Reaching Argentina it was a given that we would visit the biggest wine region it has and arriving from Santiago it was a nice surprise to be welcomed by the wide tree lined streets and parks of Mendoza. 

After spending a few days eating our way around the city, and drinking copious amounts of red at our hostel, it was wine tour day. Coming from a wine region a day at the wineries wasn’t something out of the ordinary for me, so we chose to do our own self guided tour, by bike!  We met some great people at the hostel and the six of us set off, we reached the Maipú region and hired our bikes. It took precisely five blocks to realise, my fitness levels were not up to it, and another five for one of us to pop a tyre, a clear insight into how our day would unfold.  

 We made it to our first winery Viña el Cerno where we were sold on the idea of doing away with the tastings and hitting a few bottles instead. We got lucky, the previous few days had given us freezing winds, but the sun was out and it was quiet warm, the perfect wine weather if you will. After a few wines in the sun it was onto Tempas Alba for lunch, where we had been told the steak was spot on. It goes that Argentina has the best steak, I however do not like steak, I know, I know- I keep hearing it, who doesn’t like steak? Even the vegetarians staying with us ate the steak- and loved every bite. So I did it, well to an extent, in that I had a tiny bite, and… I still hate a steak, best in the world or not the blue cheese on top couldn’t mask that meaty flavour. The rest of the crew did give it a ten out of ten though. 

After a few more bottle tastings it was back on the bike and onto our third and final winery Mevi. The perfect spot to end our day, we perched ourselves on the balcony to catch the last of the day’s warmth and a pretty delightful sunset over the Andes.  

Before we knew it we were riding back, feeling much fitter than the ride there, the six of us were blissfully riding single file along the road, then it happened- what we knew was coming all day, the fall. The car was pulling out, unsure of if it would stop or not Ruth stopped, or attempted to, slid and as I turned she just slide into that huge ditch. A cut head and cars stopping everywhere, then we were in someone’s house, people rushing to wipe her face, appearing from everywhere. It was bound to happen, and I had all my money on it being Ruth, and by the looks of things it was certainly not the first time that family had witnessed drunk foreigners falling off bikes. 

Finally we made it back to return the bikes just a little late and make our way back to the city to cheers our day with a few more bottles of red and some football.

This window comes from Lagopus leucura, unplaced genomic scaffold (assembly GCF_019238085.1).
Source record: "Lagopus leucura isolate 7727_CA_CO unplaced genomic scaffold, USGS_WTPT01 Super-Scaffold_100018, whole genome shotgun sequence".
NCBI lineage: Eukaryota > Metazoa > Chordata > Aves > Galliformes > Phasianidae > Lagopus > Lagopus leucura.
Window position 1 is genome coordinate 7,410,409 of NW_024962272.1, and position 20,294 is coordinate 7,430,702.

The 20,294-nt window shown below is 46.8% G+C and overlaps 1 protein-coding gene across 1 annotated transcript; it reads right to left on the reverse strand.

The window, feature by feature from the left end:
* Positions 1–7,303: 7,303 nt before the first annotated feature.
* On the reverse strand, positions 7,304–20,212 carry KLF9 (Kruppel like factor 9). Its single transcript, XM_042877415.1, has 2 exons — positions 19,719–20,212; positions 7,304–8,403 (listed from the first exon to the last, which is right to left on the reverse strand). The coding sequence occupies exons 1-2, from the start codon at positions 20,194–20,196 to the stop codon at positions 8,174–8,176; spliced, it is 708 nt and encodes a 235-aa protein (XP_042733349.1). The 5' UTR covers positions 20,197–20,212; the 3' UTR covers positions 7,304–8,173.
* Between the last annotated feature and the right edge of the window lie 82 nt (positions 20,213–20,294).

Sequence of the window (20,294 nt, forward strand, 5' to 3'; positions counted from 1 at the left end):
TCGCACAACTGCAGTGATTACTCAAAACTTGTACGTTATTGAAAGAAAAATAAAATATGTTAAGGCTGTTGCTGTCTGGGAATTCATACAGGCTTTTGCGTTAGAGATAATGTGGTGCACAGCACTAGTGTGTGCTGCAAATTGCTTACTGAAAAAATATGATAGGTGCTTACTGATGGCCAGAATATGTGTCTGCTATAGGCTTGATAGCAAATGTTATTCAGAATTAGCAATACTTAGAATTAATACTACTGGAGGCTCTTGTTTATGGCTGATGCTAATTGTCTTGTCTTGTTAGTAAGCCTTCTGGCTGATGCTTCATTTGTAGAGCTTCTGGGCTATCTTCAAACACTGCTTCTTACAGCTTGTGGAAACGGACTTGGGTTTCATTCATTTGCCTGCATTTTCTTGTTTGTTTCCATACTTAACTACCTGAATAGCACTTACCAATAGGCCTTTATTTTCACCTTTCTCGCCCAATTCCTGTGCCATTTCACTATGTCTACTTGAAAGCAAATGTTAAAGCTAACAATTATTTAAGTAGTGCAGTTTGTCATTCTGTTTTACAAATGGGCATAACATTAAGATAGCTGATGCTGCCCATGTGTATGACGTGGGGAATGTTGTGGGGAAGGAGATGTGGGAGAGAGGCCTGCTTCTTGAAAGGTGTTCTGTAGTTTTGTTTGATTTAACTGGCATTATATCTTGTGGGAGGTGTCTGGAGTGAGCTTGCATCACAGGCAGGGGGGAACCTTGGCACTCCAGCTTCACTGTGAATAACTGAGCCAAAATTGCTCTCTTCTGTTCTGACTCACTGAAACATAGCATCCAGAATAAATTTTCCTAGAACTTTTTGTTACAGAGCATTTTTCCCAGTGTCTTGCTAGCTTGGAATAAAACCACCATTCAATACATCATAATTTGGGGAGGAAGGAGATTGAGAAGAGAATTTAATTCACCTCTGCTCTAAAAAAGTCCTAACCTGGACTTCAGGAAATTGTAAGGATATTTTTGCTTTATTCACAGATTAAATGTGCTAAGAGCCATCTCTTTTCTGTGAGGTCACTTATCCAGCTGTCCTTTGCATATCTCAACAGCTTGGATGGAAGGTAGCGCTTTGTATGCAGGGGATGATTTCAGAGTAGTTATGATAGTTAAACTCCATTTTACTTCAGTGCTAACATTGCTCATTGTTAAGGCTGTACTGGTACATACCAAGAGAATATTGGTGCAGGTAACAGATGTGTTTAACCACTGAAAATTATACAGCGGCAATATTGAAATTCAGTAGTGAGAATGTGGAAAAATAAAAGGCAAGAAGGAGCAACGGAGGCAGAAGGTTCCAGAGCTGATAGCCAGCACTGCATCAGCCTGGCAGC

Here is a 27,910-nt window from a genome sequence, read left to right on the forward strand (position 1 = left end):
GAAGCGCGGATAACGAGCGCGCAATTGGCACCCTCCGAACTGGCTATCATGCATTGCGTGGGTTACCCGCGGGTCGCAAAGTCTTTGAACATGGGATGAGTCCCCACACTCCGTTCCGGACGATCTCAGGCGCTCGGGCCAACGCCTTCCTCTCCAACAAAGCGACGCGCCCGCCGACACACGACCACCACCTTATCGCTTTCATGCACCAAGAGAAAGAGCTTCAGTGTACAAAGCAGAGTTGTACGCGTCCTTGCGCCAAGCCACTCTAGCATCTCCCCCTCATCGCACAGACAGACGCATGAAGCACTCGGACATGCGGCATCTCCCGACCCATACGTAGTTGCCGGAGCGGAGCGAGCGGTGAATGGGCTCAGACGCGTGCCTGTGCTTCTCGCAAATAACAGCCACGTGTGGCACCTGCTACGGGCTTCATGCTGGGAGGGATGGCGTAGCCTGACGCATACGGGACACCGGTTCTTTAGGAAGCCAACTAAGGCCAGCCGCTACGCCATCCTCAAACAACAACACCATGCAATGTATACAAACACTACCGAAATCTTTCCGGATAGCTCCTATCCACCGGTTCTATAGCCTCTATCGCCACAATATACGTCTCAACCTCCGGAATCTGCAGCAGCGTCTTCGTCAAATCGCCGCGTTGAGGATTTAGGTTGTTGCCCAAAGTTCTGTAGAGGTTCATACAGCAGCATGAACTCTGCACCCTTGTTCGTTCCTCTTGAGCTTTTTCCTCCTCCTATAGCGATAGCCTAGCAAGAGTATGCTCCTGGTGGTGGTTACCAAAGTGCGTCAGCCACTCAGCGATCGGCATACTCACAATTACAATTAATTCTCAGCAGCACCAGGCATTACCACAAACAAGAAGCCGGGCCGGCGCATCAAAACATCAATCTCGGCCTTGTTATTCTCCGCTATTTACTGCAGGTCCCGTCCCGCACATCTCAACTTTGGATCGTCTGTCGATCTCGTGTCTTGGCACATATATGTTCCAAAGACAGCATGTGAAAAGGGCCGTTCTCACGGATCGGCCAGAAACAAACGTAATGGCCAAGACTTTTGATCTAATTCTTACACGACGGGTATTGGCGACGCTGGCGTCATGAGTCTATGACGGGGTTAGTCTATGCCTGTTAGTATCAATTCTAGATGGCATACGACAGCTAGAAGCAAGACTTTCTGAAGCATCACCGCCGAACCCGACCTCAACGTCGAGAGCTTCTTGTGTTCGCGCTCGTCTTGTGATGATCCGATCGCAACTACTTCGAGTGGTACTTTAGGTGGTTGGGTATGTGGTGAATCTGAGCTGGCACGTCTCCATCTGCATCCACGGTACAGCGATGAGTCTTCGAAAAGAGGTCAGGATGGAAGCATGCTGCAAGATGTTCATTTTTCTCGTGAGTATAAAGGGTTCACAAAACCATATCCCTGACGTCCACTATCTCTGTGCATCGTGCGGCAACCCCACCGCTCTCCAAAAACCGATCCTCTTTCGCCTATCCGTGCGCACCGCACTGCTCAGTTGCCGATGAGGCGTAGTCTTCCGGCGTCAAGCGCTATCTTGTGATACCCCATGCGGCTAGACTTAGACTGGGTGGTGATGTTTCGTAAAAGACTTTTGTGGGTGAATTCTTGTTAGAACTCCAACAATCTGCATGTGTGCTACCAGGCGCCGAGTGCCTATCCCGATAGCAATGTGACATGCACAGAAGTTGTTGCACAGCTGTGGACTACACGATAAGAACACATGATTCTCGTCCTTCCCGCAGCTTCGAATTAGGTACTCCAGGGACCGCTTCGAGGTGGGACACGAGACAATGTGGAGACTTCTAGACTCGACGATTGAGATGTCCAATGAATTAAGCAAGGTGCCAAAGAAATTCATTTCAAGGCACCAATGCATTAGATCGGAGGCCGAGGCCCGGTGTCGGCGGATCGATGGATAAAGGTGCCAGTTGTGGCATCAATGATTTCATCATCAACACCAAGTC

Salar de Uyuni.

  The lead up to my South American trip didn’t leave much time for planning, from Honolulu I scored a cheap flight to Miami and from there I flew to Bolivia to meet a friend and start ticking of my Latin American bucket-list. Beginning with one of my top items the Uyuni salt flats. 

Once in Uyuni we set off to find ourselves a tour, the cheapest we could find. We ended up on a three day, two nights tour with six of us in the car and one lovely Bolivian tour guide.  The first day was the day I had been hanging out for, after a quick stop at the antique train cemetery, around three kilometres outside Uyuni. It is as it sounds, a heap of old abandoned trains, left there when the mining industry collapsed in the 40’s, which made for some quirky photos in itself. 

 Then it was onto the real spectacle, Salar de Uyuni or the worlds largest salt flats, covering over 10,000 square kilometres . The salt desert was once part of a prehistoric lake, and once it dried out it left behind two modern lakes and two salt deserts, a truely unbelievable natural site.

The salt flats are huge and spread as far as the eye can see, which leaves plenty of room for one to take copious amounts of ridiculous perspective photos. We alone spent over two hours playing on the flats, we were overshadowed by dinosaurs, stood on apples, drank from giant beers and the masterpiece- appeared from a giant Pringles container. The salt flats are unbelievable, so flat that mountains 250 kilometres away appear as though they were just in front, something I had been searching photos of since the day I thought up the idea of visiting South America.  

 There certainly could of been a lot more time spent there, but it was on across the endless flats to the Fish Island. This island that appears in the middle of the flats gets its name from its distant shape, said to look like a fish, something we did not witness. This huge island is covered in cactai that we were told grow one centremetre a year, which leaves for some very old cactai. As the island was once submerged by water the surface is made from coral deposits. An Island made of cactai and coral definitely an unusual sight, one that gave fantastic panoramic views of the open salt flats from the top.    

 After a night in a hostel made completely of salt it was on through the salt desert and onto see the next highlight. Arriving at Eduardo Avaroa National Reserve we were greeted by Laguna Colorada the colour was phenomenal, such a rich deep red it is hard to believe it was in fact water and to top this off, flamingoes, something else I was hanging out to see. The national park is home to four different species which all range in colour due to the water they consume and the minerals it contains.